While minutes must be sufficiently detailed to evidence the deliberative process, caution must also be taken to not record a complete minute-by-minute "transcript" of the meeting. If minutes are so detailed that every consideration and discussion point was recorded, then those detailed minutes may be used as evidence of what considerations were NOT taken into account by the board; creating a liability instead of an asset. 

Quality minutes, which properly document the deliberative process, can help directors prove they have met their fiduciary obligations to the corporation, and have met the test of the Business Judgment Rule. On the other hand, inadequate or deficient minutes deny the directors the ability to defend their conduct and decision making process. All the same, one should remember that minutes do not need to be overly detailed to evidence that the directors considered all of the relevant issues before making a decision. 

Consider this sample resolution as a best practice:

Award of Services Contract

The Board reviewed the materials provided to it, including the recommendation of the Vice-President of Operations and the Health, Safety and Environment Committee. Specific reference is made to Board Report X, set out in the Meeting Materials. Following a thirty-five minute discussion, which included the Board's consideration of various alternatives, as well as management's confirmation that the alternatives were explored, and the associated costs and savings set out in the Board Report X were verified, UPON MOTION duly proposed, seconded and carried, it was resolved that:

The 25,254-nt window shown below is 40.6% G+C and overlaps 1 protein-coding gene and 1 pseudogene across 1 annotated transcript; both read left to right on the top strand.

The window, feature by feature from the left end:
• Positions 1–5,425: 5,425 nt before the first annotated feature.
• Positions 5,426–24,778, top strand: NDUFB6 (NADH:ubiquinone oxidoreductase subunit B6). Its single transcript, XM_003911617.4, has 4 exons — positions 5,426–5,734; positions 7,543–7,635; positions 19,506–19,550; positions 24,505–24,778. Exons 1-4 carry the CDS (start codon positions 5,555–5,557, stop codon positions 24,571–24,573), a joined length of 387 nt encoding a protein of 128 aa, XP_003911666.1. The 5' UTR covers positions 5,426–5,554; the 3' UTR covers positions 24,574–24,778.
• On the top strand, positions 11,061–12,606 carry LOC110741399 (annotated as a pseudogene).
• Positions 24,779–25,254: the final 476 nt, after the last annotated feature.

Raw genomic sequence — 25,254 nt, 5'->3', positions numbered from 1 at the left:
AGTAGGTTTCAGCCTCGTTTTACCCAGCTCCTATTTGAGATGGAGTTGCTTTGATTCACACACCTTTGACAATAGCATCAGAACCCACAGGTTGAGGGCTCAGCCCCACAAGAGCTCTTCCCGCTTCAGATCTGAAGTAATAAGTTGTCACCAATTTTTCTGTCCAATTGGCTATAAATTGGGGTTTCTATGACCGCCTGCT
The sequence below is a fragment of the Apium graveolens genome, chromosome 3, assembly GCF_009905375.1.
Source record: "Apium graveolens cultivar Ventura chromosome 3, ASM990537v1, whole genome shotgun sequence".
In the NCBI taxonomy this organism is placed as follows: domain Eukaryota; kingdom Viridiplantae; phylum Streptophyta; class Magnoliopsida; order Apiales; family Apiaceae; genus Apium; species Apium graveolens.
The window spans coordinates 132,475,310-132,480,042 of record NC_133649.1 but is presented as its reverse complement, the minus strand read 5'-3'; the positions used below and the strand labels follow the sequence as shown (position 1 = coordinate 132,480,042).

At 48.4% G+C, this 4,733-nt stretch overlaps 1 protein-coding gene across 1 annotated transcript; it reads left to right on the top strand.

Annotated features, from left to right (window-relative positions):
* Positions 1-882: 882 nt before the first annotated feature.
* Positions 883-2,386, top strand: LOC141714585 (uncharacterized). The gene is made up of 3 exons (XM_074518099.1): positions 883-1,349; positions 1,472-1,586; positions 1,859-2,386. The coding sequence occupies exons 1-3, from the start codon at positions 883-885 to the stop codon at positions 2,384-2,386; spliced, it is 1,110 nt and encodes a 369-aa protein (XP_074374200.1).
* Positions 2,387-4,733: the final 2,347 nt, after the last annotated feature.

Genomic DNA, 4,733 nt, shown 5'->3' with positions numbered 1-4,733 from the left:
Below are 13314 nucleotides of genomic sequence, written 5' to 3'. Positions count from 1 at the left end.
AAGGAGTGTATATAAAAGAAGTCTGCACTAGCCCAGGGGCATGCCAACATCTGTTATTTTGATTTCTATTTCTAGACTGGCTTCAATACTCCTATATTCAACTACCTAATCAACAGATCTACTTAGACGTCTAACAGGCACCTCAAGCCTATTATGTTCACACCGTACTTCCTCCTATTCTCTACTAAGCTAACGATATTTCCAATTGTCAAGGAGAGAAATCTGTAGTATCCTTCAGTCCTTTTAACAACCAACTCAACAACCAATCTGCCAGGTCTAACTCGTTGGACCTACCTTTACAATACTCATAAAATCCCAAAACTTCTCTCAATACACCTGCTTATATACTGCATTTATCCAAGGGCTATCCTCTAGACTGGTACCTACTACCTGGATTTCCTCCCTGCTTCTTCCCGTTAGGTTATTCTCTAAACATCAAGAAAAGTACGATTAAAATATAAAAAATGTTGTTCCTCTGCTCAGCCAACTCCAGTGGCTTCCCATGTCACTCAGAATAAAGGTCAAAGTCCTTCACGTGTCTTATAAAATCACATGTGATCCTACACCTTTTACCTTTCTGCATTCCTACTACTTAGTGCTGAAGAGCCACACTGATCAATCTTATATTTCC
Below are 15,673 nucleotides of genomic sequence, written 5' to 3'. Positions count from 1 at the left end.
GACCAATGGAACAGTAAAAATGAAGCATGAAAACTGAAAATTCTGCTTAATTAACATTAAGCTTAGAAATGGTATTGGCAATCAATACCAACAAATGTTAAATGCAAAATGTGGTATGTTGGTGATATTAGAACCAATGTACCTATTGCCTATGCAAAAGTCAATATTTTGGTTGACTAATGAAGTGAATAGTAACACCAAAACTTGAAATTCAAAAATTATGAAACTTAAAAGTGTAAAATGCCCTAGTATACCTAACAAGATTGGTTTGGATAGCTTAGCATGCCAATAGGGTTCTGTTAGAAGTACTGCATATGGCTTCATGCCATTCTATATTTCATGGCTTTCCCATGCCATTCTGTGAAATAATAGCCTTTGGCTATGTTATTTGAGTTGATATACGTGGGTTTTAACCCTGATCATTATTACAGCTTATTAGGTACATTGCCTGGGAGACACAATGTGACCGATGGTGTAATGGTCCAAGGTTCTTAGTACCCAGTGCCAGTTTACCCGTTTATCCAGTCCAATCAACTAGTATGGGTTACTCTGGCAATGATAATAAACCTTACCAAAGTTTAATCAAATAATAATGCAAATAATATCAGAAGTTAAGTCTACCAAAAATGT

1. The President of the Corporation be and hereby is authorized to select, through a competitive process, a supplier of services for the Corporation, and to enter into a contract with that supplier for the provision of such services in a value not to exceed $10 million, on terms and conditions that she deems advisable.
  2. Any director or officer of the Corporation be and hereby is authorized to execute and deliver on behalf of the Corporation such agreements, documents, and other writings to take such actions as he/she considers necessary or desirable to give effect to the foregoing resolutions.

3. Maintaining privilege